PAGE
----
STUDY OBJECTIVE--The aim was to describe the pattern of seasonal variation in all cause mortality in The Netherlands, and to analyse the contribution of specific causes of death to the winter excess of all cause mortality. DESIGN--Daily numbers of deaths in The Netherlands, by cause, were obtained for the period 1979-1987. Patterns of variation were analysed using Poisson regression. The model related the observed number of deaths to (1) the number expected for that day on the basis of person-days at risk by age and sex, (2) secular trend, and (3) first and higher order cosine terms where appropriate. MAIN RESULTS--All cause mortality has a bimodal peak in the first months of the year. After that it declines to reach a plateau in late spring. Mortality is lowest at the end of August, after which it rises steeply again. The winter excess of all cause mortality is primarily due to cardiovascular diseases (66%) and respiratory conditions (13%). Cardiovascular mortality peaks before respiratory mortality, suggesting different lag times in the effects of winter. There was an episode of exceptionally high mortality (above the normal winter excess) in early 1986, which was primarily due to cardiovascular diseases (39%) and respiratory conditions (25%). This episode was probably caused by a severe influenza epidemic, and was not followed by a compensatory lowering of mortality. CONCLUSIONS--The pattern of variation of mortality within the year suggests that it is not based on a simple relationship with climatological circumstances, because the latter fluctuate according to a less complex pattern. Cause specific data suggest an instantaneous effect of "winter" on the cardiovascular system, and a delayed effect mediated by respiratory infections.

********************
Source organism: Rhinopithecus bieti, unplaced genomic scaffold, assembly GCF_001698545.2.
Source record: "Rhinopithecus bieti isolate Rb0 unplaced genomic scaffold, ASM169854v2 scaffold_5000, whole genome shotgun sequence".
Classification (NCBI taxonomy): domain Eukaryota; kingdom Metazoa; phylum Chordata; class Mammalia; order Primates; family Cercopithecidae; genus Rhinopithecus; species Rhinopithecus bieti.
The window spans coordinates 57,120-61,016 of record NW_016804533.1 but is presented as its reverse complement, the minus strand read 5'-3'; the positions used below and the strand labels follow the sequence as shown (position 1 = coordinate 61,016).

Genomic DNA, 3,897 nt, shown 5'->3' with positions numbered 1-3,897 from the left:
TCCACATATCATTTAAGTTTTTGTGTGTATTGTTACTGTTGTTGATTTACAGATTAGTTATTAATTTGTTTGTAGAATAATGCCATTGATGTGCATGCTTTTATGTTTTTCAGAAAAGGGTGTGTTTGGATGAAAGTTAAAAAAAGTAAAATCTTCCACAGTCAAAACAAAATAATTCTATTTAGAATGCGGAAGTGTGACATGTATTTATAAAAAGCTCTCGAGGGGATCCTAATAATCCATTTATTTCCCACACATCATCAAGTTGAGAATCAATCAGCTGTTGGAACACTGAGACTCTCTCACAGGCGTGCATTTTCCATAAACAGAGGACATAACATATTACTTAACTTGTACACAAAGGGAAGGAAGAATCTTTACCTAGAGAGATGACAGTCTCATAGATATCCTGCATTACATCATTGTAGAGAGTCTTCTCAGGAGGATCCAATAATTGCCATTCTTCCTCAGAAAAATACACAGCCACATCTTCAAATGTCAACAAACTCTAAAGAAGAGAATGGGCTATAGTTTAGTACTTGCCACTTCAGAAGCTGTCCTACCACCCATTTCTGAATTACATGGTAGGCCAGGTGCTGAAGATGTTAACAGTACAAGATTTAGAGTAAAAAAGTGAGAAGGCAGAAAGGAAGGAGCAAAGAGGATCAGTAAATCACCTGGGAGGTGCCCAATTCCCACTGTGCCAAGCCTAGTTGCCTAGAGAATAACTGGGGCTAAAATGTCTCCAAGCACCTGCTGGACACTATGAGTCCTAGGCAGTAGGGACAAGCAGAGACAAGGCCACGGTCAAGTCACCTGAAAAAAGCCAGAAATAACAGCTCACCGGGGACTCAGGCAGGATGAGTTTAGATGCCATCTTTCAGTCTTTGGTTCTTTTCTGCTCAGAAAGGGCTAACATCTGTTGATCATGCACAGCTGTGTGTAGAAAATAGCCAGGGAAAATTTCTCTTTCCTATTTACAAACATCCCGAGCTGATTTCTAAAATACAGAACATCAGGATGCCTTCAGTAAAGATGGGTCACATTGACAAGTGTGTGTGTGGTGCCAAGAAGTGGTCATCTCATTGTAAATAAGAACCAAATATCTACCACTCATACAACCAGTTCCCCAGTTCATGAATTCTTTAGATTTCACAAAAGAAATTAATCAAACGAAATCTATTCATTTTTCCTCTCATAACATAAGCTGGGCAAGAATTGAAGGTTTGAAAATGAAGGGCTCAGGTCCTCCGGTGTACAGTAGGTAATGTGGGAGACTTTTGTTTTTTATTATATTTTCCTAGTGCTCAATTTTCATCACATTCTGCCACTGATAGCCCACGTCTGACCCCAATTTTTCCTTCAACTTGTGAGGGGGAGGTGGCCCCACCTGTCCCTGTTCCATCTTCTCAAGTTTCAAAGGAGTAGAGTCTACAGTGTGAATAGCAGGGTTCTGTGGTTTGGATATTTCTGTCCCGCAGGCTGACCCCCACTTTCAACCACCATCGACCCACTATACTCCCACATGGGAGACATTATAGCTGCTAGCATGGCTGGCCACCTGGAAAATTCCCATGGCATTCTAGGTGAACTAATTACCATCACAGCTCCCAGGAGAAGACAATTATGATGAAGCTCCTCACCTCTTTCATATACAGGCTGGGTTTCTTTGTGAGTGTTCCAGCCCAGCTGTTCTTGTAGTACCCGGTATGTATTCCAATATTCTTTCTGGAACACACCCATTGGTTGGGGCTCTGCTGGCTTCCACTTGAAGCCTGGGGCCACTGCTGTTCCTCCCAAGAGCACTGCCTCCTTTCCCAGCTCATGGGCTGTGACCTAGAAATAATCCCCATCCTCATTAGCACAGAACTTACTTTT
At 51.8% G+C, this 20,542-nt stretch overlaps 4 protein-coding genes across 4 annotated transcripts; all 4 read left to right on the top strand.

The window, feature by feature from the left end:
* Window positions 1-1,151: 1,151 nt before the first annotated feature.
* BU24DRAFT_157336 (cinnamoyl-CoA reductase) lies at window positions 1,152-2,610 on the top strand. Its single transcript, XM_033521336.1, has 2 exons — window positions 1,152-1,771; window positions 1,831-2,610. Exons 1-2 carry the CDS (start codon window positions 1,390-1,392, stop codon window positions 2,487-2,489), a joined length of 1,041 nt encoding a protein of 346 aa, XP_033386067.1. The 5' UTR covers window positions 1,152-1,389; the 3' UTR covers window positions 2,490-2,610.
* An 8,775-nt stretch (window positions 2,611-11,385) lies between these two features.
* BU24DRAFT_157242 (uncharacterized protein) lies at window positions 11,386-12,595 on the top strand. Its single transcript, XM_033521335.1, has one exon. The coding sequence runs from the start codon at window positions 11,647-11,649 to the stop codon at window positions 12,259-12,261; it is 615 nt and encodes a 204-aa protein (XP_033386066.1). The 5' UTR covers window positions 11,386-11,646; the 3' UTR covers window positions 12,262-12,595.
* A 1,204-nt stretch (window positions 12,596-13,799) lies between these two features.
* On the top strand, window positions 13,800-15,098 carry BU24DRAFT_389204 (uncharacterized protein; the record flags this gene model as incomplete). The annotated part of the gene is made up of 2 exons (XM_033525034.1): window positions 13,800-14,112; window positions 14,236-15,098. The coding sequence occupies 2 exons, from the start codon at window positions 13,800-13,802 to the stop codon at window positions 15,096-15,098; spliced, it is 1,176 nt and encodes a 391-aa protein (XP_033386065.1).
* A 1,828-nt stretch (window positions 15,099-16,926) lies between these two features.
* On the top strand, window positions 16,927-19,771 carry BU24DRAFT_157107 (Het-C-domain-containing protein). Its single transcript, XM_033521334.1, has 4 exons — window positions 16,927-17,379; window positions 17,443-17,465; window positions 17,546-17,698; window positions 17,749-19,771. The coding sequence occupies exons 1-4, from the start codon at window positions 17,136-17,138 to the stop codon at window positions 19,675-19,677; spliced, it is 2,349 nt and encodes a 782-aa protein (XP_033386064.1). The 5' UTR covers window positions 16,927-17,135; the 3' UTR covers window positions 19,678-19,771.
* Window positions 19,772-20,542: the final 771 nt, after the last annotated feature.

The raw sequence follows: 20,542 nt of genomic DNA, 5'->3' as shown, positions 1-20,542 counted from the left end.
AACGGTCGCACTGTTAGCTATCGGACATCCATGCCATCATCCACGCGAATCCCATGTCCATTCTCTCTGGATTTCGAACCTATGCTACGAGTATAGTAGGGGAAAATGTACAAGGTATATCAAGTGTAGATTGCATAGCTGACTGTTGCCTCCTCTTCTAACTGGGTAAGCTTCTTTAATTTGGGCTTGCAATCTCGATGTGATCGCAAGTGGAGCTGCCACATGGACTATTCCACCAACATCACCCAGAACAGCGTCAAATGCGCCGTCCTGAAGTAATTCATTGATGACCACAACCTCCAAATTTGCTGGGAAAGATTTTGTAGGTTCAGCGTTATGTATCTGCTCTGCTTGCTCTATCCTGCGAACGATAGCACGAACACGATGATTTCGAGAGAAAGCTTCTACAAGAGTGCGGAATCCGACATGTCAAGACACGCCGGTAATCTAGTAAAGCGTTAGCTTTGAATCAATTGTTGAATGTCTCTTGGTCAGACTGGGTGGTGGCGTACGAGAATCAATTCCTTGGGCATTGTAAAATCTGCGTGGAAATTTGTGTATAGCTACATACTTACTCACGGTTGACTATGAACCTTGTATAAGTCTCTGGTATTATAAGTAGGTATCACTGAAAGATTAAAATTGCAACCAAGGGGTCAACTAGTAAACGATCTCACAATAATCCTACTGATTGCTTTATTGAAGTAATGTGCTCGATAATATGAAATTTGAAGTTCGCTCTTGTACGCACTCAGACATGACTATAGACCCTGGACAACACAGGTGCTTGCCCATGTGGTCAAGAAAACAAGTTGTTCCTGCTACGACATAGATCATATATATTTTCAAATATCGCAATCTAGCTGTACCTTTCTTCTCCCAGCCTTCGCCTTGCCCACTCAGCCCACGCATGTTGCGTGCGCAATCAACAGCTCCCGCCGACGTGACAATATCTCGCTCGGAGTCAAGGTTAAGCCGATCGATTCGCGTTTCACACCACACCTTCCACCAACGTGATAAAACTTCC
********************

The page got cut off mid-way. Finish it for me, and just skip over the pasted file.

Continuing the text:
Statistics from Altmetric.com
If you wish to reuse any or all of this article please use the link below which will take you to the Copyright Clearance Center’s RightsLink service. You will be able to get a quick price and instant permission to reuse the content in many different ways.